Facing up to the challenges of our changing climate goes much deeper than erecting a few wind turbines and switching to a Honda Prius, it challenges the very heart of our economic model. The transition before us will require active involvement from everybody. Some people believe our environmental woes are due to the sheer weight of population but the truth is more complex, a small percentage of the global family are responsible for the vast majority of emissions and we are faced with the reality that it is not possible for India, China, Brazil and Mexico to follow the same economic path as the West without tipping the balance into a catastrophe. What if, we can find new ways of working that are actively beneficial, that lock carbon away in plants and soils whilst also meeting the needs of the 7 billion of us. If each person can have a net benefit on planet and climate then maybe at this moment that we face our greatest challenge the many hands available to us become a big part of the solution.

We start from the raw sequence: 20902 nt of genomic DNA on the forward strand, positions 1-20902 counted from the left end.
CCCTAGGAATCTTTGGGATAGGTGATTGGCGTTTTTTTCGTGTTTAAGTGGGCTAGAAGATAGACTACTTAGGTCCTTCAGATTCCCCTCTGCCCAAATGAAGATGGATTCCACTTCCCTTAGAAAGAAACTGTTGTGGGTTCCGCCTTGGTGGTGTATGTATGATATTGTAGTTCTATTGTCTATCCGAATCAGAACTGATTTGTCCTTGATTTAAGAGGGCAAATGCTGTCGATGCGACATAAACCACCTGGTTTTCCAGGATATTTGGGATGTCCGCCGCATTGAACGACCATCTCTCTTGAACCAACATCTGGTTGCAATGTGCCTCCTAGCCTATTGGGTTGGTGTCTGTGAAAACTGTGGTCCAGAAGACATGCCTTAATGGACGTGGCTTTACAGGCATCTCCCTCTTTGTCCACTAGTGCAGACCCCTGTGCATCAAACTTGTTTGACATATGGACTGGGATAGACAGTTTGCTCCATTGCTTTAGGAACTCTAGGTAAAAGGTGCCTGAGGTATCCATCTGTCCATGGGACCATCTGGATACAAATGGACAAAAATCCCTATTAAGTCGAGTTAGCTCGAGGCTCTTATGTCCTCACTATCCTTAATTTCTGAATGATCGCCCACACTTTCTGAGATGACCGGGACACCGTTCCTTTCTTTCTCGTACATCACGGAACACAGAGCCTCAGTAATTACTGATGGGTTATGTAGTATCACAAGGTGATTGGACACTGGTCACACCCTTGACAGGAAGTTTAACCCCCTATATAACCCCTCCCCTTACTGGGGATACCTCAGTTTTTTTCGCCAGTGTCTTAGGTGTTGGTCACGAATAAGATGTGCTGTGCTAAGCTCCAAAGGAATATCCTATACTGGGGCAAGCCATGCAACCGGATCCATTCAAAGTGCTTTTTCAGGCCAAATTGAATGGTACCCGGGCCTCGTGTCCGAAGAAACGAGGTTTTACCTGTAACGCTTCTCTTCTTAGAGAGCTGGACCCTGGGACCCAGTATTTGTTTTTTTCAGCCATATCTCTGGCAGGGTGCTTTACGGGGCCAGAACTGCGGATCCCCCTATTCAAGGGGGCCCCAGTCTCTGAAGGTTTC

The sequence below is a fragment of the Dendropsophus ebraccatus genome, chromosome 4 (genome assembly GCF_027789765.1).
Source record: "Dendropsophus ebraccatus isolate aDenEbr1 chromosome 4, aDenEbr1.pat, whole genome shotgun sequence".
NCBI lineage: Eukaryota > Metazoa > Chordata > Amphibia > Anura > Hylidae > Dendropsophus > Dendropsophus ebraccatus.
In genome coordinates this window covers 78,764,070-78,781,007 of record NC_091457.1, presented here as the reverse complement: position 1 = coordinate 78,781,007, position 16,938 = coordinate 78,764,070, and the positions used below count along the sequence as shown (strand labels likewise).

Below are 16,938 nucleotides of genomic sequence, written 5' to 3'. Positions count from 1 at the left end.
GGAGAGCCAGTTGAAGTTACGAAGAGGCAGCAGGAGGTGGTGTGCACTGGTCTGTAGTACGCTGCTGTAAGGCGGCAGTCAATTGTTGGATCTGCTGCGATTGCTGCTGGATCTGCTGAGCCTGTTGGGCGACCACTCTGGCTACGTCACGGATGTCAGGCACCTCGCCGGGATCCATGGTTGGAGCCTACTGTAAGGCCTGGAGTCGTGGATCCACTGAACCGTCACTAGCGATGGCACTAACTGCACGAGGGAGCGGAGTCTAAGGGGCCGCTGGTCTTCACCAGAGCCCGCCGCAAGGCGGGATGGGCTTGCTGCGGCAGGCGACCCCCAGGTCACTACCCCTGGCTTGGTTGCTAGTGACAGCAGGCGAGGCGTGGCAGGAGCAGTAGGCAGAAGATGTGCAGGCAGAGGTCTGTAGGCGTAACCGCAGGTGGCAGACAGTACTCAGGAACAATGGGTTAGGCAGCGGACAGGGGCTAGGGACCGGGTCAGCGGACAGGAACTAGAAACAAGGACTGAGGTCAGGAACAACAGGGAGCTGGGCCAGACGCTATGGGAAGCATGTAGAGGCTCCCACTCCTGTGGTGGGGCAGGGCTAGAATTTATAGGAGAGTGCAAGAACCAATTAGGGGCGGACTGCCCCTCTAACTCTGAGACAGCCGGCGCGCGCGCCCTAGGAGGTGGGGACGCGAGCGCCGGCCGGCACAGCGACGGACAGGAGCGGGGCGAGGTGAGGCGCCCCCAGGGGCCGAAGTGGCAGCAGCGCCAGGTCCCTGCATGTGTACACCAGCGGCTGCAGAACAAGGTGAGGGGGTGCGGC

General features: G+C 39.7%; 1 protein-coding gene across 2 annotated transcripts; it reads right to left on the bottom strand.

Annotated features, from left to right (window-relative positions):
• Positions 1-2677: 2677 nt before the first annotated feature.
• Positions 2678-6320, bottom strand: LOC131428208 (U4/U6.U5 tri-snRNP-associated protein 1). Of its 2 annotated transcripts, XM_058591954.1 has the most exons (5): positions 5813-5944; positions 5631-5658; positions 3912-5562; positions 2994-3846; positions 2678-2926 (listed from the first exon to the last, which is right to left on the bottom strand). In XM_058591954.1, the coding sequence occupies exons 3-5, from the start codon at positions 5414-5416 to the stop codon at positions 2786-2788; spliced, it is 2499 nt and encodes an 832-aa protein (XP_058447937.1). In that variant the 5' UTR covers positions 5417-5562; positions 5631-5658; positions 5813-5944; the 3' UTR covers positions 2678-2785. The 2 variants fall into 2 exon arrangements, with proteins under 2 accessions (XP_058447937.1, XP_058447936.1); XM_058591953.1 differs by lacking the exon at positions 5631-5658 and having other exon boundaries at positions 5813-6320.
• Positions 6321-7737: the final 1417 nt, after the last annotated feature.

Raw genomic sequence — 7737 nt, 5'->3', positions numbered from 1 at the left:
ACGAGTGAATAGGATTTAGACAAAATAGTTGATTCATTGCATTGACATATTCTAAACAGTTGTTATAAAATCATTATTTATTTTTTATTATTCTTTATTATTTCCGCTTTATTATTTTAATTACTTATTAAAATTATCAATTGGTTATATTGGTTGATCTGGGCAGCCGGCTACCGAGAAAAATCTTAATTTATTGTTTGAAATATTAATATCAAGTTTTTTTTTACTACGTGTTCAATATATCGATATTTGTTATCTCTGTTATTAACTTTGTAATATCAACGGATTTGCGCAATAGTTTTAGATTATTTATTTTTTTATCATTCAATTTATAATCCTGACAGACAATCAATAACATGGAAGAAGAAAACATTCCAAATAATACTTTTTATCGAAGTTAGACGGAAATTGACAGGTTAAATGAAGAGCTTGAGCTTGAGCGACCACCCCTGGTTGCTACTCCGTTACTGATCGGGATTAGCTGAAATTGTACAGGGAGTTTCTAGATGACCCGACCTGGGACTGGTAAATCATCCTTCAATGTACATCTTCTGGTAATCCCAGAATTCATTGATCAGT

We are bringing these ideas into the mainstream curriculum. Kids at school today are growing up into a different world than the one we did and will need to be equipped with new concepts and ideas. I call it permaculture, it goes beyond agro-ecology and green technology and fashions a mindset, it provides design tools that facilitate this great change. We are saving the planet one school at a time, we are working with schools in Powys – children of farmers and rural communities where we hope to start a revolution. That is an emotive word – let’s call it transition, evolution maybe, one that embraces our planet’s ecology and understands that society and economy are a subset of a healthy living biosphere. Everything falters and fails when the rains stop, the soils erode, and our stable weather systems collapse. Join us.
This piece was written on request for ARWAIN lead funding partner in this project for promotion of the outcomes of their LEADER programme.